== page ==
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A Treasury Minister has ruled out bringing back the £20-a-week Universal Credit uplift – despite promises to help struggling Brits.

Simon Clarke made it clear that a return to the temporary pandemic boost to the benefit was off the cards, saying: “That is not going to return.”

The £1,040-a-year uplift was axed last October as the Treasury wound down its Covid support.

Instead, the Chancellor made a surprise 8p cut to the taper rate to make the benefit more generous in October’s Budget.

The taper rate is the amount of Universal Credit that is withdrawn for every pound claimants earn through work.

But there have been calls from Tory MPs and campaigners to boost Universal Credit to help struggling Brits with the impact of the cost of living crisis

Treasury Minister Simon Clarke ruled out a return to the Universal Credit uplift ( REUTERS)

Backbencher Jake Berry, who chairs the Northern Research Group, recently called on the Government to consider cutting VAT and increasing Universal Credit by £20.

Former Tory leader Iain Duncan Smith also said benefits should be brought into line with soaring inflation rates.

Mr Clarke said the Government had “never failed to act as the situation demands” during the past few years but ruled out the move.

“On Universal Credit we took decisive action back in December with change to the taper rate — the rate at which benefits are withdrawn as people’s earnings rise — and we cut that from 63p in the pound to 55p,”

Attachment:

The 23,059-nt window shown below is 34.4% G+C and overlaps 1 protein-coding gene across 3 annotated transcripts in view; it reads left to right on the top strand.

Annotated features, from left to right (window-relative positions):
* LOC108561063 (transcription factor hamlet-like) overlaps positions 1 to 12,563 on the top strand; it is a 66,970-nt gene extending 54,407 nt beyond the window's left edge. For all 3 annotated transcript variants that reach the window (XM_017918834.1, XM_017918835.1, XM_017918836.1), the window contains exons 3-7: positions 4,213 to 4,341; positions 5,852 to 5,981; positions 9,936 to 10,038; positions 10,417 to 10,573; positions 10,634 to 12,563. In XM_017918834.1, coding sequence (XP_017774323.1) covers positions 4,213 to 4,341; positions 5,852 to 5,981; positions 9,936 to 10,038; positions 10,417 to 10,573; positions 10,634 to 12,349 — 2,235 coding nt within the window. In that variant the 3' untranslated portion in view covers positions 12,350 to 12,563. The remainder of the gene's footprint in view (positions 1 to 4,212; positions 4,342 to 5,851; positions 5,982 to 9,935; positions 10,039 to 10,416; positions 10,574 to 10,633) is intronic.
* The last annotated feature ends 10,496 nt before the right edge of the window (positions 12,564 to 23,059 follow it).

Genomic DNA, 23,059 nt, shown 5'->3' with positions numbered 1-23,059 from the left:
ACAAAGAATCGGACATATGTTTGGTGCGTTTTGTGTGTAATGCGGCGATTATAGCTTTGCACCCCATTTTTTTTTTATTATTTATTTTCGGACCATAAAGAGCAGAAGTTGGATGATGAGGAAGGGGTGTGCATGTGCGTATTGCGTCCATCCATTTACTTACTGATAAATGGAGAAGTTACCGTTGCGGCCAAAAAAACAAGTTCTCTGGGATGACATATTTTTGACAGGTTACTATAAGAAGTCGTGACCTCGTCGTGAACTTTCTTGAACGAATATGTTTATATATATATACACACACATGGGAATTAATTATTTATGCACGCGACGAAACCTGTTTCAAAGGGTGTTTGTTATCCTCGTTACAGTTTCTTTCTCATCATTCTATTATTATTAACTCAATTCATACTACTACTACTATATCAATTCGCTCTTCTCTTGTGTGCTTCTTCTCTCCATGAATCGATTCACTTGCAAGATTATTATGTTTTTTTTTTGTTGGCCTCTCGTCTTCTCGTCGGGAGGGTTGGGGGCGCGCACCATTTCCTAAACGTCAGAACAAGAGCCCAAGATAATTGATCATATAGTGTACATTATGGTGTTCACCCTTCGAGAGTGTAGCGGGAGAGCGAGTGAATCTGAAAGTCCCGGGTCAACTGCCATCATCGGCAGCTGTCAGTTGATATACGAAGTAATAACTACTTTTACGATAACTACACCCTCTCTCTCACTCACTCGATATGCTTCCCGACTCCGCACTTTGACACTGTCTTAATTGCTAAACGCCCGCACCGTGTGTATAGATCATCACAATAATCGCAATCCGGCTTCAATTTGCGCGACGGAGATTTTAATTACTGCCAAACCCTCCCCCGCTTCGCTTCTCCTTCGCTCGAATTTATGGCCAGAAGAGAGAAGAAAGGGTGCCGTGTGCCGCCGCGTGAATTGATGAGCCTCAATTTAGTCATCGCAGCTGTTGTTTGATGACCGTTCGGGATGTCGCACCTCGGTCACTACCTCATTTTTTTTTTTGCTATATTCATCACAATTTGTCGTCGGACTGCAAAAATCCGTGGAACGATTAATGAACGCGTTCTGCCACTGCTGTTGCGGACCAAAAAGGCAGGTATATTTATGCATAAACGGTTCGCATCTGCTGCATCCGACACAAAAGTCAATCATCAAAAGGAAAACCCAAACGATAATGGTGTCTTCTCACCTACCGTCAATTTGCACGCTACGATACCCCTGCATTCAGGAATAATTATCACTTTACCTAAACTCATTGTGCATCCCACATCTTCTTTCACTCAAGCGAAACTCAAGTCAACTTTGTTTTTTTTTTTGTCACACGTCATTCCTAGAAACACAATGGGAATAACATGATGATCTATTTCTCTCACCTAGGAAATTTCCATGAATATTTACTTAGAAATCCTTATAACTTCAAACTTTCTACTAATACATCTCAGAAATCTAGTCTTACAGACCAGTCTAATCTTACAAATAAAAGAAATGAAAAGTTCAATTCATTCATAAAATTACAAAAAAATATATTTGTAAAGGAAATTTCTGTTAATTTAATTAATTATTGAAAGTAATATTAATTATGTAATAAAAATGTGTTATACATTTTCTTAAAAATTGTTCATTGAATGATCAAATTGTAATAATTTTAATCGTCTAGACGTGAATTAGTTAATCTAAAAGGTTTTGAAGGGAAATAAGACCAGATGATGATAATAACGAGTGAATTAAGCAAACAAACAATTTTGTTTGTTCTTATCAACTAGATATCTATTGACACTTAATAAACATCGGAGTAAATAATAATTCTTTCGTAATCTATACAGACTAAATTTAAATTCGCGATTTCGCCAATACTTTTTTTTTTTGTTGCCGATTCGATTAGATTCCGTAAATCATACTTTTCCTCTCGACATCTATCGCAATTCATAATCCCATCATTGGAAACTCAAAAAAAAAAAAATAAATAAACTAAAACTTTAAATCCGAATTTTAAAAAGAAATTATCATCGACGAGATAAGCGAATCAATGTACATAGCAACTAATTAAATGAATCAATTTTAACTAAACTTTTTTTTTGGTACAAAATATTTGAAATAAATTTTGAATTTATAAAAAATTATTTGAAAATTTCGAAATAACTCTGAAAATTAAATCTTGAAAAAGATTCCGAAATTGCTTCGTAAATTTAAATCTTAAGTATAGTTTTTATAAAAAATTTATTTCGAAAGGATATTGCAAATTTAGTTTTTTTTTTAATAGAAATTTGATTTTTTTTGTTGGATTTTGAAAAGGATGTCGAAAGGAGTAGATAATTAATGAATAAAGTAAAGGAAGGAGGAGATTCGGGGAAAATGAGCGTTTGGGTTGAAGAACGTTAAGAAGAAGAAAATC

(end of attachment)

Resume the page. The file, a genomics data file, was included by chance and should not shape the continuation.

“It is precisely the kind of authentic, Conservative solution to this question that we want to see.”

Pressed on the uplift, he said: “We were always explicitly clear that was a temporary response to the pandemic…. that is not going to return.

“The question now is how we best look at the next range of solutions to these challenges.”

It comes as pressure mounts on the Government to impose a windfall tax on the profits of oil and gas giants to help with the soaring cost of living.

Boris Johnson has so far resisted the idea but there are growing tensions at the top of Government over whether to press ahead with the levy.

Mr Clarke said companies needed to make it clear that their bumper profits would “bear fruit for the real economy in a way which supports jobs and the household energy supply”.

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He added: “If we do not see that investment then the Chancellor has been very clear that we cannot rule out a windfall tax.

“We obviously want to make sure that any action we take is targeted and effective but we are certainly not going to rule it out on principle in the face of what is such an extraordinary situation.”

The top Tory refused to set out a timeframe for when a decision would be made.

“We obviously recognise that we are in a situation which is fast developing and we want to make sure that we are supporting people ahead of what will likely be a challenging autumn and winter ahead,” he said.

“I’m not going to set a specific timetable for that, but the Chancellor is clear that we are looking at the situation with real urgency and intent. And it is against this backdrop that people can be reassured that the Government is on the case.

“We are not going to rush into action, but at the same time nor are we going to sit here and not provide the support that is needed given the severity of the situation.”

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